Monetizing iOS apps — lessons learned

When we started our first iPhone app we wanted to test first hand if we could develop a product that was ready for the market. We didn’t know how to code Objective-C, not all of us had iPhones, no-one had a Mac – those were strange times. We didn’t plan for profit – we were just poking around to see if we liked it. Well, we did like it. And the app turned out good. The users liked it, we liked it, it was featured on the App Store and reached the #1 spot in Bulgaria.

After the dust settled down, we found ourselves with a free app, which was taking us several hours a week to maintain. The movie theaters were sending their listings in doc files which were very hard to parse automatically so a big part of the work had to be done manually. We developed some tools to make the process easier, but it still took a lot of time. And there were no profits. Not a single dime. We started looking around for a solution to our problem, short of shutting the whole thing down.

One option was using an ad network to serve banner ads inside the app. There were already banners in it – experimental ones – and no one seemed to disapprove (there were no anti-ad comments or reviews), so it was an easy-to-implement solution. But, judging from our past experience, profits tend to be quite low – the app was in Bulgarian and there weren’t that many advertisers willing to pay for a banner locally. That observation could be wrong, of course, as it was based on our experience with web sites, not apps. Yet it was still a logical assumption. Moreover, we didn’t like the idea that one day the ad network could just delete our account and take away our profits without having to tell us what the problem was.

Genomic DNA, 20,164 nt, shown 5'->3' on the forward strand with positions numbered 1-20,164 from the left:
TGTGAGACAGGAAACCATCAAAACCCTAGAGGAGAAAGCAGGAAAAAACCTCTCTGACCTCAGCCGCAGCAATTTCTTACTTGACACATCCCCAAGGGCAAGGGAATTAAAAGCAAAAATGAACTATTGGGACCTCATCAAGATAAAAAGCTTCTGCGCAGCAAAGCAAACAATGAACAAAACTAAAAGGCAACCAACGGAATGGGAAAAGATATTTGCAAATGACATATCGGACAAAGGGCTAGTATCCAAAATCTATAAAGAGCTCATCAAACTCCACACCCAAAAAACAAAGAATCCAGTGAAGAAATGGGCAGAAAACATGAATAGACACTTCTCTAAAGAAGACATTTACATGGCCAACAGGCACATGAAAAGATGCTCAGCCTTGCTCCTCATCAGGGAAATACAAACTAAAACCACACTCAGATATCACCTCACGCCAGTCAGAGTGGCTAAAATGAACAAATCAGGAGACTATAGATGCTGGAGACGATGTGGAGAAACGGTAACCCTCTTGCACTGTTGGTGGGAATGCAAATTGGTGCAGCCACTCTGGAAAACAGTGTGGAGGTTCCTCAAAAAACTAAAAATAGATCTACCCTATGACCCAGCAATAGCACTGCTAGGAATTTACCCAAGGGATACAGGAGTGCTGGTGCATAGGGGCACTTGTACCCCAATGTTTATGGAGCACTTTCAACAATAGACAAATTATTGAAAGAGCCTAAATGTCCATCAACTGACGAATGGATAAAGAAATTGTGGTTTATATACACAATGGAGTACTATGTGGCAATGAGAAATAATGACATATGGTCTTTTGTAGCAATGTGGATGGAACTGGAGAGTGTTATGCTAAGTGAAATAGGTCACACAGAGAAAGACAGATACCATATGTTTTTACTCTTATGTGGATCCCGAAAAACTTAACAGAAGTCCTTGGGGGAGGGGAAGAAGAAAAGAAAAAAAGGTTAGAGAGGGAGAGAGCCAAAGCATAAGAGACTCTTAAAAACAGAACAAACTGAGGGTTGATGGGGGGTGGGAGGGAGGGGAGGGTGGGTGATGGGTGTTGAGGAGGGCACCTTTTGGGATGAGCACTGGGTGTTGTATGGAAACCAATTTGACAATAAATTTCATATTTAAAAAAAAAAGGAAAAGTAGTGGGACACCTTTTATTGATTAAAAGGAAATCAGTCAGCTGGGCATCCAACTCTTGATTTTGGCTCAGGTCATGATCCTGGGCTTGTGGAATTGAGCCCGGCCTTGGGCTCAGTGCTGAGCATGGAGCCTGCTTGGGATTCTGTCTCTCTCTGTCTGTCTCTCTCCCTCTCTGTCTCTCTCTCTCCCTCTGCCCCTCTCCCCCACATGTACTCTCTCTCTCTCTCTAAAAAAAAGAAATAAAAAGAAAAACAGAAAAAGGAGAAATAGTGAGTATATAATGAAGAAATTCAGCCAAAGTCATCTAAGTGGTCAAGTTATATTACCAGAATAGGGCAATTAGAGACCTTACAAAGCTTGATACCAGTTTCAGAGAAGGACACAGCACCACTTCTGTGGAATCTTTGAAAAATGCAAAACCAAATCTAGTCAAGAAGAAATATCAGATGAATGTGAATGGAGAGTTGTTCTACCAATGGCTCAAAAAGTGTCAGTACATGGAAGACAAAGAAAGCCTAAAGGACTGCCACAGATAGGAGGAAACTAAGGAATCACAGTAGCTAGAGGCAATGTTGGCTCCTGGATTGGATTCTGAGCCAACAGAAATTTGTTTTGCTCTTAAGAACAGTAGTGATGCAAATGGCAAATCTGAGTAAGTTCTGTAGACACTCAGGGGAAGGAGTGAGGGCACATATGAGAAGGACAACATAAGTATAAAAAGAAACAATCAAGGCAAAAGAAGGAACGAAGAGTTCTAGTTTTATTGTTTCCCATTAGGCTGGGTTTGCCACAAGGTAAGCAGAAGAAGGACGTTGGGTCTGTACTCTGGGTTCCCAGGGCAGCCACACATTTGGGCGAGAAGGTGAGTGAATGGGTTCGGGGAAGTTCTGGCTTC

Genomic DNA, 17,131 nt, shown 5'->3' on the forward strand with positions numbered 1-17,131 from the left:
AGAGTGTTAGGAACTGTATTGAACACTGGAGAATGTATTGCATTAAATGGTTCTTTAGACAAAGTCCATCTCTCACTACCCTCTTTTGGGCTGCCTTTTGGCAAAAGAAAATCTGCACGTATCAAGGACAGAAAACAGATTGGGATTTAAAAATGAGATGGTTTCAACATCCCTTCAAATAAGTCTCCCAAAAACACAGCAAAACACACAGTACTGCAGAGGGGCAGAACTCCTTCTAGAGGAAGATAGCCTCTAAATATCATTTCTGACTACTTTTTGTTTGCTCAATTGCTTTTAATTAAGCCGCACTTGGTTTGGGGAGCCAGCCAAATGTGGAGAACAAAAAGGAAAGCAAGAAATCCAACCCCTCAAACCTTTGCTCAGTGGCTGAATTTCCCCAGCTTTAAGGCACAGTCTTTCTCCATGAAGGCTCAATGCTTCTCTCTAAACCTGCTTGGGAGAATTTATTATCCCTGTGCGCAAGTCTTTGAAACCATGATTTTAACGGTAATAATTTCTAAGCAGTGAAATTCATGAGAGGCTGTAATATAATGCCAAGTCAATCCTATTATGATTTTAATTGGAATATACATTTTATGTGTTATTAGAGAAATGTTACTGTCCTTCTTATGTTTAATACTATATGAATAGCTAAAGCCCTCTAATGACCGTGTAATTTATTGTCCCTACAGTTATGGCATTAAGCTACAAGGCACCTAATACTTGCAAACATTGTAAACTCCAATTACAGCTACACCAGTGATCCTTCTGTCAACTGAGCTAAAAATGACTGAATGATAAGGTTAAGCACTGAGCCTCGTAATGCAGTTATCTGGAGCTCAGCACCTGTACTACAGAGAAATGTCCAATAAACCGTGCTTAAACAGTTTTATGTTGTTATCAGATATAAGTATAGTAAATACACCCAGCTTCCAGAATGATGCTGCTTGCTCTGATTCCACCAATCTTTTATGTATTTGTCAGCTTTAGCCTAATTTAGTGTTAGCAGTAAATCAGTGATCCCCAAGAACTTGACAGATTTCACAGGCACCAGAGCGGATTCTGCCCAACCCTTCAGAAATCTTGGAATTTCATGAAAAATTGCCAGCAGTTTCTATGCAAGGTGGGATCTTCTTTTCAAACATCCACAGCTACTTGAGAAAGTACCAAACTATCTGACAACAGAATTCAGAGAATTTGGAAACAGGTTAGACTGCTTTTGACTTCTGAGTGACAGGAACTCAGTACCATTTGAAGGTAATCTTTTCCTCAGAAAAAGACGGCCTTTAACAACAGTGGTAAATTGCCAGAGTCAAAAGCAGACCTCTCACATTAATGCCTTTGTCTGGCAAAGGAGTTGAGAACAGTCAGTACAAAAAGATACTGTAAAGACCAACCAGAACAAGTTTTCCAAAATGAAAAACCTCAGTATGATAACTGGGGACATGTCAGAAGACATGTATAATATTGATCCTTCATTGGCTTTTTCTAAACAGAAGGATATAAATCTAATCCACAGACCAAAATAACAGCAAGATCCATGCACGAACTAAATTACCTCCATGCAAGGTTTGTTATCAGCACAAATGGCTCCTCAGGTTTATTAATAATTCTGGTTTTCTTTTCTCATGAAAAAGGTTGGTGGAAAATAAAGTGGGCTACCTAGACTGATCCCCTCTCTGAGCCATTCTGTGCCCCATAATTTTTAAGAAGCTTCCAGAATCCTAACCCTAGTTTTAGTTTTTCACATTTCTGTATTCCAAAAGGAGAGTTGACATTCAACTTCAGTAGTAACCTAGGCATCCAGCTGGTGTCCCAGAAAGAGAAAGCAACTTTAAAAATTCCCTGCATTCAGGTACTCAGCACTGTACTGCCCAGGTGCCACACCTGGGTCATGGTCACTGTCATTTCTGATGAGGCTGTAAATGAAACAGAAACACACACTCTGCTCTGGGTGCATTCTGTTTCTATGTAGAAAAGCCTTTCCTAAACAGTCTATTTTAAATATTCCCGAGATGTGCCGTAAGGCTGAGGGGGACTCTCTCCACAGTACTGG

The only option left was to negotiate directly with advertisers. It was a scary proposition, but we had no choice. So we tried to compile a list of “things” we could show them to win them over. Here it is:

  • 5,000 passionate users (judging from their reviews and comments)
  • ? active users
  • ? pageviews
  • 2 or 3 banner spaces (there were banners already in the app, although they were just fillers and didn’t bring any income)
  • no competition (at least on the AppStore)
  • dedicated team
  • independent (we had our own backend and API)
  • open to suggestions (we hadn’t set our minds on banner ads or anything else – we were willing to try new things)

We had a major flaw in our strategy – we didn’t really know how much users were actually using our app and how they were using it. We needed some sort of tracking. We did our research and we decided to try with Flurry – they had a friendly site, quite a lot of options and custom parameters and they even had an API, which we could use at a later time.

We integrated Flurry, but decided to add some more features to the app itself – we didn’t want to push an update with no real value to our users. We picked a bunch of users’ requests and some of our own ideas and made quite an update – it became so good that we labeled it 2.0. We were a bit skeptic about the app approval, but it did pass and it was well liked. More than 75% of our users did update (as of today), which I think is a very good percentage. The data we gathered with Flurry was useful and we were able to face the ad reps with less apprehension (though we were still quite nervous, it being our first ever pitch). We’d write about that in our next update.